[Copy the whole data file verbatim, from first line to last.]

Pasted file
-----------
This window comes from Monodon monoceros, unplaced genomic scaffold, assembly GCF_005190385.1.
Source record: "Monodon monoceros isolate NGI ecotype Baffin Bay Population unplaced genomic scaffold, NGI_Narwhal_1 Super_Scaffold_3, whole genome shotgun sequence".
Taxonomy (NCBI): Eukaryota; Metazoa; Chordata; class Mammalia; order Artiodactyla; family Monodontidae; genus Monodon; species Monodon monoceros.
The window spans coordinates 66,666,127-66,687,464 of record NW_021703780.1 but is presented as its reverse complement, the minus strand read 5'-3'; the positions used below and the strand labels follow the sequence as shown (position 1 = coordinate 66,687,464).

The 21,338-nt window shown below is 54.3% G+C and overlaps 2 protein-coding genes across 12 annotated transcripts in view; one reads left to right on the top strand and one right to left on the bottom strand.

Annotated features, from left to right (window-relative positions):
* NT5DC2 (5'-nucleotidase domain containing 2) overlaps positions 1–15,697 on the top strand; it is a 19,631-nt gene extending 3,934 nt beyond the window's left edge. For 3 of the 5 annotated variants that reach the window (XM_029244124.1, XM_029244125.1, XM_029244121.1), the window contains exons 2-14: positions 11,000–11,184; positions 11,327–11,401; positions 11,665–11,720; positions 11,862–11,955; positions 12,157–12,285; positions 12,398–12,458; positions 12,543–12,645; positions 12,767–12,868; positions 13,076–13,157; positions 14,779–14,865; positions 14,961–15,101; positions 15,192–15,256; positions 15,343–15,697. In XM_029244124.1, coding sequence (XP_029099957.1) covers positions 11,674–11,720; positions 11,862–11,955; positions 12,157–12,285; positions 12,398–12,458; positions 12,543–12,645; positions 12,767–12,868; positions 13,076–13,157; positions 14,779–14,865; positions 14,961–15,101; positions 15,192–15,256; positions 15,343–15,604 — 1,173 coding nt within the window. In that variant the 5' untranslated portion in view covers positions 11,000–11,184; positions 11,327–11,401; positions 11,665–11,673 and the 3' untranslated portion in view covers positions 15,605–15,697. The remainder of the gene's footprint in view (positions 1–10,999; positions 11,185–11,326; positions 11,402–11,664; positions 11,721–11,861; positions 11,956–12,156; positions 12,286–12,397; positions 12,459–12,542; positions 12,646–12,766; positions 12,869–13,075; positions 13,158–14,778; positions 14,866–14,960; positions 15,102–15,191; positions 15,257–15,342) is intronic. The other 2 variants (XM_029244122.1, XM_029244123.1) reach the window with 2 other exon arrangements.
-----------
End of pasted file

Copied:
This window comes from Monodon monoceros, unplaced genomic scaffold, assembly GCF_005190385.1.
Source record: "Monodon monoceros isolate NGI ecotype Baffin Bay Population unplaced genomic scaffold, NGI_Narwhal_1 Super_Scaffold_3, whole genome shotgun sequence".
Taxonomy (NCBI): Eukaryota; Metazoa; Chordata; class Mammalia; order Artiodactyla; family Monodontidae; genus Monodon; species Monodon monoceros.
The window spans coordinates 66,666,127-66,687,464 of record NW_021703780.1 but is presented as its reverse complement, the minus strand read 5'-3'; the positions used below and the strand labels follow the sequence as shown (position 1 = coordinate 66,687,464).

The 21,338-nt window shown below is 54.3% G+C and overlaps 2 protein-coding genes across 12 annotated transcripts in view; one reads left to right on the top strand and one right to left on the bottom strand.

Annotated features, from left to right (window-relative positions):
* NT5DC2 (5'-nucleotidase domain containing 2) overlaps positions 1–15,697 on the top strand; it is a 19,631-nt gene extending 3,934 nt beyond the window's left edge. For 3 of the 5 annotated variants that reach the window (XM_029244124.1, XM_029244125.1, XM_029244121.1), the window contains exons 2-14: positions 11,000–11,184; positions 11,327–11,401; positions 11,665–11,720; positions 11,862–11,955; positions 12,157–12,285; positions 12,398–12,458; positions 12,543–12,645; positions 12,767–12,868; positions 13,076–13,157; positions 14,779–14,865; positions 14,961–15,101; positions 15,192–15,256; positions 15,343–15,697. In XM_029244124.1, coding sequence (XP_029099957.1) covers positions 11,674–11,720; positions 11,862–11,955; positions 12,157–12,285; positions 12,398–12,458; positions 12,543–12,645; positions 12,767–12,868; positions 13,076–13,157; positions 14,779–14,865; positions 14,961–15,101; positions 15,192–15,256; positions 15,343–15,604 — 1,173 coding nt within the window. In that variant the 5' untranslated portion in view covers positions 11,000–11,184; positions 11,327–11,401; positions 11,665–11,673 and the 3' untranslated portion in view covers positions 15,605–15,697. The remainder of the gene's footprint in view (positions 1–10,999; positions 11,185–11,326; positions 11,402–11,664; positions 11,721–11,861; positions 11,956–12,156; positions 12,286–12,397; positions 12,459–12,542; positions 12,646–12,766; positions 12,869–13,075; positions 13,158–14,778; positions 14,866–14,960; positions 15,102–15,191; positions 15,257–15,342) is intronic. The other 2 variants (XM_029244122.1, XM_029244123.1) reach the window with 2 other exon arrangements.